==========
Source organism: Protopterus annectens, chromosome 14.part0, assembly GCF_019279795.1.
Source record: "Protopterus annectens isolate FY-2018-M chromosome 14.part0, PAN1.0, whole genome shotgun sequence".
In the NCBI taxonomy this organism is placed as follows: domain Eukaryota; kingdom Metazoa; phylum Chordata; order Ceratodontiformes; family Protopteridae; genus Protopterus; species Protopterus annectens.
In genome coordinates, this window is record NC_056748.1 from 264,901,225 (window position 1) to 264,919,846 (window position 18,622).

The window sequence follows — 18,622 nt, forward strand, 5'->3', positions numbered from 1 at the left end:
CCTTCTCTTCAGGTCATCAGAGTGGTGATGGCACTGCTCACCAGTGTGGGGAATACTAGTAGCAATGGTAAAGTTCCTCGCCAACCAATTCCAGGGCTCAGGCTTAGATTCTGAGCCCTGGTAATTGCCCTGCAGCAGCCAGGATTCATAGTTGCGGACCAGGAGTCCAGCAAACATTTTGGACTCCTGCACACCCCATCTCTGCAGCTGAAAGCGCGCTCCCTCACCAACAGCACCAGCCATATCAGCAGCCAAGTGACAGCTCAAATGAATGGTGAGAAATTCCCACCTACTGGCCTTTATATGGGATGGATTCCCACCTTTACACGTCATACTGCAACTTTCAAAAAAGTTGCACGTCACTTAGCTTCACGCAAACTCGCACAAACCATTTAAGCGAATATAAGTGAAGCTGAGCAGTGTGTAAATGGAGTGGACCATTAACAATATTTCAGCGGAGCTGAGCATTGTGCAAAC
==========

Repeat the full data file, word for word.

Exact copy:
Source organism: Protopterus annectens, chromosome 14.part0, assembly GCF_019279795.1.
Source record: "Protopterus annectens isolate FY-2018-M chromosome 14.part0, PAN1.0, whole genome shotgun sequence".
In the NCBI taxonomy this organism is placed as follows: domain Eukaryota; kingdom Metazoa; phylum Chordata; order Ceratodontiformes; family Protopteridae; genus Protopterus; species Protopterus annectens.
In genome coordinates, this window is record NC_056748.1 from 264,901,225 (window position 1) to 264,919,846 (window position 18,622).

The window sequence follows — 18,622 nt, forward strand, 5'->3', positions numbered from 1 at the left end:
CCTTCTCTTCAGGTCATCAGAGTGGTGATGGCACTGCTCACCAGTGTGGGGAATACTAGTAGCAATGGTAAAGTTCCTCGCCAACCAATTCCAGGGCTCAGGCTTAGATTCTGAGCCCTGGTAATTGCCCTGCAGCAGCCAGGATTCATAGTTGCGGACCAGGAGTCCAGCAAACATTTTGGACTCCTGCACACCCCATCTCTGCAGCTGAAAGCGCGCTCCCTCACCAACAGCACCAGCCATATCAGCAGCCAAGTGACAGCTCAAATGAATGGTGAGAAATTCCCACCTACTGGCCTTTATATGGGATGGATTCCCACCTTTACACGTCATACTGCAACTTTCAAAAAAGTTGCACGTCACTTAGCTTCACGCAAACTCGCACAAACCATTTAAGCGAATATAAGTGAAGCTGAGCAGTGTGTAAATGGAGTGGACCATTAACAATATTTCAGCGGAGCTGAGCATTGTGCAAAC